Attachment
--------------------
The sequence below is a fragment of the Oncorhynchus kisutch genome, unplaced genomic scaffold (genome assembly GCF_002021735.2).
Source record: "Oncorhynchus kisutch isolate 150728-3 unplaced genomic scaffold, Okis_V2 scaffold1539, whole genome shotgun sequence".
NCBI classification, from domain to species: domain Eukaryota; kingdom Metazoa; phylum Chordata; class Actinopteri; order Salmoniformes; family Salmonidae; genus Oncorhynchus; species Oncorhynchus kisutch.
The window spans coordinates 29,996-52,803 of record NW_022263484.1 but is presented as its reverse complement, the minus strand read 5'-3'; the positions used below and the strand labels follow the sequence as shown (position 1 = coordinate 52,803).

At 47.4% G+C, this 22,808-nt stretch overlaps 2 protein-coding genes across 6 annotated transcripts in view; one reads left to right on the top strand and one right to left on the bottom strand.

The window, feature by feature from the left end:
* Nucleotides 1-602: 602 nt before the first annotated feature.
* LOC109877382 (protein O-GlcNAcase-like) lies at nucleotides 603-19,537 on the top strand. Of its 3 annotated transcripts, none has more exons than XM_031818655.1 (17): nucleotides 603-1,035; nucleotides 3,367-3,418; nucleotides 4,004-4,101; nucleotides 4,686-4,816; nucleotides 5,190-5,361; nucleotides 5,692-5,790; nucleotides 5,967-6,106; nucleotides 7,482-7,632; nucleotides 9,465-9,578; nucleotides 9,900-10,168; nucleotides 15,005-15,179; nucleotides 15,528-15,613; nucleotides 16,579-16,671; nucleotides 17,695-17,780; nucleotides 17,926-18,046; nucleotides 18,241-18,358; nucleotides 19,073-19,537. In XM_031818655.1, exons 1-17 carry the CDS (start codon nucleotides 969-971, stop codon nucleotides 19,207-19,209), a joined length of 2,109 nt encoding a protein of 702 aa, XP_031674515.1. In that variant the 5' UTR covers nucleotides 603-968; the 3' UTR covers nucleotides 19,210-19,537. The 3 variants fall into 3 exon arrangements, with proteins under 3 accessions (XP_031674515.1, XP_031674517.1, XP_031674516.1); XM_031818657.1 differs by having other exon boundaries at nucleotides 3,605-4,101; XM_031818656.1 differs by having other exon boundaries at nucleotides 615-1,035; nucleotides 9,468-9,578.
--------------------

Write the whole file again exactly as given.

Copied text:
The sequence below is a fragment of the Oncorhynchus kisutch genome, unplaced genomic scaffold (genome assembly GCF_002021735.2).
Source record: "Oncorhynchus kisutch isolate 150728-3 unplaced genomic scaffold, Okis_V2 scaffold1539, whole genome shotgun sequence".
NCBI classification, from domain to species: domain Eukaryota; kingdom Metazoa; phylum Chordata; class Actinopteri; order Salmoniformes; family Salmonidae; genus Oncorhynchus; species Oncorhynchus kisutch.
The window spans coordinates 29,996-52,803 of record NW_022263484.1 but is presented as its reverse complement, the minus strand read 5'-3'; the positions used below and the strand labels follow the sequence as shown (position 1 = coordinate 52,803).

At 47.4% G+C, this 22,808-nt stretch overlaps 2 protein-coding genes across 6 annotated transcripts in view; one reads left to right on the top strand and one right to left on the bottom strand.

The window, feature by feature from the left end:
* Nucleotides 1-602: 602 nt before the first annotated feature.
* LOC109877382 (protein O-GlcNAcase-like) lies at nucleotides 603-19,537 on the top strand. Of its 3 annotated transcripts, none has more exons than XM_031818655.1 (17): nucleotides 603-1,035; nucleotides 3,367-3,418; nucleotides 4,004-4,101; nucleotides 4,686-4,816; nucleotides 5,190-5,361; nucleotides 5,692-5,790; nucleotides 5,967-6,106; nucleotides 7,482-7,632; nucleotides 9,465-9,578; nucleotides 9,900-10,168; nucleotides 15,005-15,179; nucleotides 15,528-15,613; nucleotides 16,579-16,671; nucleotides 17,695-17,780; nucleotides 17,926-18,046; nucleotides 18,241-18,358; nucleotides 19,073-19,537. In XM_031818655.1, exons 1-17 carry the CDS (start codon nucleotides 969-971, stop codon nucleotides 19,207-19,209), a joined length of 2,109 nt encoding a protein of 702 aa, XP_031674515.1. In that variant the 5' UTR covers nucleotides 603-968; the 3' UTR covers nucleotides 19,210-19,537. The 3 variants fall into 3 exon arrangements, with proteins under 3 accessions (XP_031674515.1, XP_031674517.1, XP_031674516.1); XM_031818657.1 differs by having other exon boundaries at nucleotides 3,605-4,101; XM_031818656.1 differs by having other exon boundaries at nucleotides 615-1,035; nucleotides 9,468-9,578.